Traffic light removal put to a stop

The city has backed off on its plan for removing 37 traffic signals and replacing them with stop signs. At an intense council meeting yesterday, council members learned that the public works department plans to remove more than a third of all the traffic lights in the city. But the city council says citizens need to have more input.

City staff started removing 37 traffic signals because numbers said they should go, but public outcry and the city council on Thursday shut that down.

The council passed a resolution putting a hold on plans to remove those signals and almost 200 more – more than a third of all the signals in the city.

Council members at a business session took turns blasting city staff for not communicating with citizens and then blasted staff’s new response plan: Tell citizens why, when and where the signals would be replaced with stop signs but ignore citizen input.

“We’re not looking to turn any of the traffic signals back on,” said Sherri McIntyre, public works director. “We don’t have the density at these locations.”

Council woman Melba Curls noted that 19 of the 37 signals were in her east side third district and said, “I don’t think it’s user friendly to say we’re not backing down – it’s a community thing, it’s a neighborhood issue.”

Councilman Scott Wagner said: “It should not be ‘here’s your spoonful –you’re going to take it; I hate hiding behind the manual when common sense dictates something else.”

Councilman Michael Brooks said there would be problems when lights are removed where children cross when they get out of school and where cars leave churches on Sunday.

Even before passage of the resolution introduced by third district councilman Jermaine Reed, City Manager Troy Schulte said he would halt signal removals until the next fiscal year begins in May.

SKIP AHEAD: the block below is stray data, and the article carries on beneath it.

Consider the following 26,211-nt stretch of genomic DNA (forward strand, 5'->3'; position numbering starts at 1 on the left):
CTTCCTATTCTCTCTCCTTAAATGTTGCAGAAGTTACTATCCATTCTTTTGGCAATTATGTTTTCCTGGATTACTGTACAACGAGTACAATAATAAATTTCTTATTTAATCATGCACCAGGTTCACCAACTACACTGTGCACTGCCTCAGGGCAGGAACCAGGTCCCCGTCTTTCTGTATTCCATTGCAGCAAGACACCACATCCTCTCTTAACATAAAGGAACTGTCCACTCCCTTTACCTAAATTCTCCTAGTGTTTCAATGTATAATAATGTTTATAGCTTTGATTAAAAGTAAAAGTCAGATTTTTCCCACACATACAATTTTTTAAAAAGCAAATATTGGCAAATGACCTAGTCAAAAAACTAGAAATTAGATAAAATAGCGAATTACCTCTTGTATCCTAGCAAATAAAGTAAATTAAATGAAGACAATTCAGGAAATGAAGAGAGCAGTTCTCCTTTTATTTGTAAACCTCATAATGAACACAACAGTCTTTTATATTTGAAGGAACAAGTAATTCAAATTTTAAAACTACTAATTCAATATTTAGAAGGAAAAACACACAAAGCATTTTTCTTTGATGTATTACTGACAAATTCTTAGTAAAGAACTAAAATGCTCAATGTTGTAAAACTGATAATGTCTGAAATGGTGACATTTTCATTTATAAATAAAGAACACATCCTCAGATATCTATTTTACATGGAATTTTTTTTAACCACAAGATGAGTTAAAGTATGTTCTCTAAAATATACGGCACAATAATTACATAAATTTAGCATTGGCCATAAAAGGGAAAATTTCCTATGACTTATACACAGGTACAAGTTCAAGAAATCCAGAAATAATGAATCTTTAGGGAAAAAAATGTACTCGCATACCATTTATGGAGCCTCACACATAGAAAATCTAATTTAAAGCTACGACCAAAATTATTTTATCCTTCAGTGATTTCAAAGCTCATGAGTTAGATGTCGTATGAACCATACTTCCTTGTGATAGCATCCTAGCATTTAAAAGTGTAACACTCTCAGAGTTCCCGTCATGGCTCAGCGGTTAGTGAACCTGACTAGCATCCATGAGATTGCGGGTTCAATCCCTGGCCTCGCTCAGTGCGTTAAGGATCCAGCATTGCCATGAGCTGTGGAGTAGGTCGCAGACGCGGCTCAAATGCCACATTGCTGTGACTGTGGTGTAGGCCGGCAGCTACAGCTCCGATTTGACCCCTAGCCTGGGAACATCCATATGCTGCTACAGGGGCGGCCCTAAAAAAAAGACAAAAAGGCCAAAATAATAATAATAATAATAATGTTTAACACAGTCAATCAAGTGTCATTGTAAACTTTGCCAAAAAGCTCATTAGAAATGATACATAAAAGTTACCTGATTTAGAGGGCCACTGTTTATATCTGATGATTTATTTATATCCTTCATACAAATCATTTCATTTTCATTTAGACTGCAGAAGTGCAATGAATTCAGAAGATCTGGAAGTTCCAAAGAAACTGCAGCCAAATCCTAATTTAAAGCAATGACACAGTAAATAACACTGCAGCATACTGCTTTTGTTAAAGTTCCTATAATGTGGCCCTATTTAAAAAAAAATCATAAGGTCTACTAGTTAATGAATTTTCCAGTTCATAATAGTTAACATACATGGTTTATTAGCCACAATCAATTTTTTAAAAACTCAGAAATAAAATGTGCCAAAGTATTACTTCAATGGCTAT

By then there will be policies and solutions in place for removing lights over the next three to five years, he said. “We’ve got to start and tackle this issue as we try to maintain a modern traffic direction.”

If signals come out at a school crossing or church, he said, other measures can be put in place to handle traffic there at those times. City officials say stop signs are safer than signals where there is not enough traffic volume because people run the lights.

They and other cities nationwide follow federal traffic guidelines that evaluate nine criteria, such as traffic and pedestrian counts, to determine if signals are needed, McIntyre said. The signals on the list did not meet one of them.

She reported that the city has 604 traffic signals and 144 more of them have already been slated for removal and about 50 more are expected to make the list.

The first 37 tested the procedures for all those other removals, she said, and a system will have to be put into place.

Reed said citizens and the city council will play a role that has yet to be determined.

“There’s red, yellow and green and I think we’re at yellow,” he said.

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